2. Jean, I’m deeply grateful for your powerful insight, the ritual work you describe, and the images which encourage me on this journey to become ‘conscious.’

    1. Thank you, Catherine. And I’m so very grateful for your kind spirit and generous heart, and for the others like you who take the time to read what I write and let me know they find it nourishing and meaningful. This is a real gift to me. Jeanie

  3. Within the Urn
    Over the years, the dust settled.
    With every footstep and voice
    From those moving about the house however,
    The fine mist rippled with energy,
    And eventually, over time, over everything,
    It transformed into soil; the ground of being.
    So when she carried the urn into the woods, like
    An Egyptian carrying a basin of water,
    And poured the ashes into the ground,
    Some of them rose and, try as she might
    To blink them away, they got in her eyes
    And changed her vision forever.
    When the ashes entered the earth, they rejoiced
    For the returning home. They spread, seeping
    And dancing, touching everything. They threaded the roots,
    Slipped into the underground stream, drifted into the den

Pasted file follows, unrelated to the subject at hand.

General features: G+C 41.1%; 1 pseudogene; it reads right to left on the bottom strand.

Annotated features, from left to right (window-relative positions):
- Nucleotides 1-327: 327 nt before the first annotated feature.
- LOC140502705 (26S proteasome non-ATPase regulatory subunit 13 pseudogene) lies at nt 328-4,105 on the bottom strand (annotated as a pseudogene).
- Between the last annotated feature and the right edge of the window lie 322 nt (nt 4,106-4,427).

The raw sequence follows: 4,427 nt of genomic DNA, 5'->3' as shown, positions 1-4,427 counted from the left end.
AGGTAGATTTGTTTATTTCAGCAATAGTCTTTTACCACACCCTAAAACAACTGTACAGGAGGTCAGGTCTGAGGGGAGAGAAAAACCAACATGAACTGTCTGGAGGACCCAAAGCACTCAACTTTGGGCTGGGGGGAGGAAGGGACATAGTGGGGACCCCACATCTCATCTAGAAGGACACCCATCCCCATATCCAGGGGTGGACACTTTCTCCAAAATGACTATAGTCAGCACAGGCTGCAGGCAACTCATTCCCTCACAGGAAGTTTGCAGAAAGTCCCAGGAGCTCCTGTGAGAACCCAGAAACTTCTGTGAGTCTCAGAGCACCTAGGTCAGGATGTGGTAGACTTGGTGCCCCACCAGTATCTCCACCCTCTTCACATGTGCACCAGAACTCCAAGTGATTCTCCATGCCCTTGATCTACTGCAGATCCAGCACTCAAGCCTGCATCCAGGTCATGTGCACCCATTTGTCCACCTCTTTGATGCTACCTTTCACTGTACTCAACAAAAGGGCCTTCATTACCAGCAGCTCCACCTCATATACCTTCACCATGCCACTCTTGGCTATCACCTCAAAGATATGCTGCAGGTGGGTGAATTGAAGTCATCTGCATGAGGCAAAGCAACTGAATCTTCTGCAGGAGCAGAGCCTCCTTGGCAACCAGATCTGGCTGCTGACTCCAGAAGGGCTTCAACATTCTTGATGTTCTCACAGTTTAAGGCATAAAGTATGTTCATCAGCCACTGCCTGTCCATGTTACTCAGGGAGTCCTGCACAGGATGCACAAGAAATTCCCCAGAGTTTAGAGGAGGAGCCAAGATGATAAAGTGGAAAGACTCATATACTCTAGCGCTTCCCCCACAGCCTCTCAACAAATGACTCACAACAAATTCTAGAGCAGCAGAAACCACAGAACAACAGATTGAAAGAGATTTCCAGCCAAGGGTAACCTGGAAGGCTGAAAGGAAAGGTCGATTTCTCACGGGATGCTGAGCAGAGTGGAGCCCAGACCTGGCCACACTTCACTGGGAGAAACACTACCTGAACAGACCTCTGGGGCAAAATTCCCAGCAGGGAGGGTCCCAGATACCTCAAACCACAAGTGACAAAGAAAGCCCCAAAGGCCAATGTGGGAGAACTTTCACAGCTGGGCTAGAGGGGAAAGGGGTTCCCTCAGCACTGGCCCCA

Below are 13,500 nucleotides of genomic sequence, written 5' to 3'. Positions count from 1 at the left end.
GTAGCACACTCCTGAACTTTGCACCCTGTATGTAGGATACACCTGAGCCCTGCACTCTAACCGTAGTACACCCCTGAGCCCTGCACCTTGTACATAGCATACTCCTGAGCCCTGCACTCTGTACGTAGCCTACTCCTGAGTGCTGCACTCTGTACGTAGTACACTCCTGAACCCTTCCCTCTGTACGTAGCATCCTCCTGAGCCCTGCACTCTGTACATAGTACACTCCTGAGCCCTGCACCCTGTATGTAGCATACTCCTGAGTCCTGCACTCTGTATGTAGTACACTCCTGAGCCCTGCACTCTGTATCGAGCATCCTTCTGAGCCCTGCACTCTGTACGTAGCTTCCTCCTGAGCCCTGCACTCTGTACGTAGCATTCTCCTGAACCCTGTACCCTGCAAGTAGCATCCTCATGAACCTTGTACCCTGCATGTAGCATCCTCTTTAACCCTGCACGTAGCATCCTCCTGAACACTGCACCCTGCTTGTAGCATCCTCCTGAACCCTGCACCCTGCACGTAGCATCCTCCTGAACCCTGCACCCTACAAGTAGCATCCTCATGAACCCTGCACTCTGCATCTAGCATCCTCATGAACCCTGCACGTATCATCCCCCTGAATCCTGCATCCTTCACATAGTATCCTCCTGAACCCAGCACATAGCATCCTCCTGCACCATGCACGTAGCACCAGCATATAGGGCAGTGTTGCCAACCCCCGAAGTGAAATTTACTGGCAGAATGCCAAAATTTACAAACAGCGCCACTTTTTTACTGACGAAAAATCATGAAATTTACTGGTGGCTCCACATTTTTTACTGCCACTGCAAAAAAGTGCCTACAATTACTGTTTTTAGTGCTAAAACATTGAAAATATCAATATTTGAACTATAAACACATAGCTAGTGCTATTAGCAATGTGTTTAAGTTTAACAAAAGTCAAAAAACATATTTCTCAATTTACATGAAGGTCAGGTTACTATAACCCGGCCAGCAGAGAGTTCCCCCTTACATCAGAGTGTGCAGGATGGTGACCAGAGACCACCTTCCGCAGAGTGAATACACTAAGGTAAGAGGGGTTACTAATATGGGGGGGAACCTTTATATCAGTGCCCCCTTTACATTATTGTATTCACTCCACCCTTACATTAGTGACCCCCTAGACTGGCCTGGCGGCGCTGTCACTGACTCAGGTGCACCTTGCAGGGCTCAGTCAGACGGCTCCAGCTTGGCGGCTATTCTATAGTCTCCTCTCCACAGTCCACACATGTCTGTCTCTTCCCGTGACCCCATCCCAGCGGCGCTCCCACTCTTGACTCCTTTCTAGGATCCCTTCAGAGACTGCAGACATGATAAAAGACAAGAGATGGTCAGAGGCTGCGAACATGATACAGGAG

Of a newly hibernating bear, and mingled
    With the bones of the deer and the Cape Fear Indians.
    They threaded deep into hidden memories
    Of the earth, and within hours had forced up
    Entire fields of trilliums and cinnamon ferns.
    And when the woman placed the last stone of the cairn down,
    And stood holding the empty urn,
    She was lighter, freer, and what little dust
    Was left inside lifted into the summer wind
    To become part of the song of the watercourse way.

    1. Joseph, I am, of course, in tears as I read your exquisite poem to the miracle of life, death and rebirth. Your words always touch me deeply, these, especially so. Thank you, my kind and gifted friend, from the depths of my soul, for this beautiful memorial to my mother. I will treasure it.
      By the way, when we’d finished I rinsed out the urn in the creek and her remaining ashes did become “part of the song of the watercourse way.”

  4. Jeanie, thank you for this insightful “mother peace” And I love the way the two of you have intermingled your arms and are pouring her ashes together as an integration of opposites in this act of healing with her and yourself.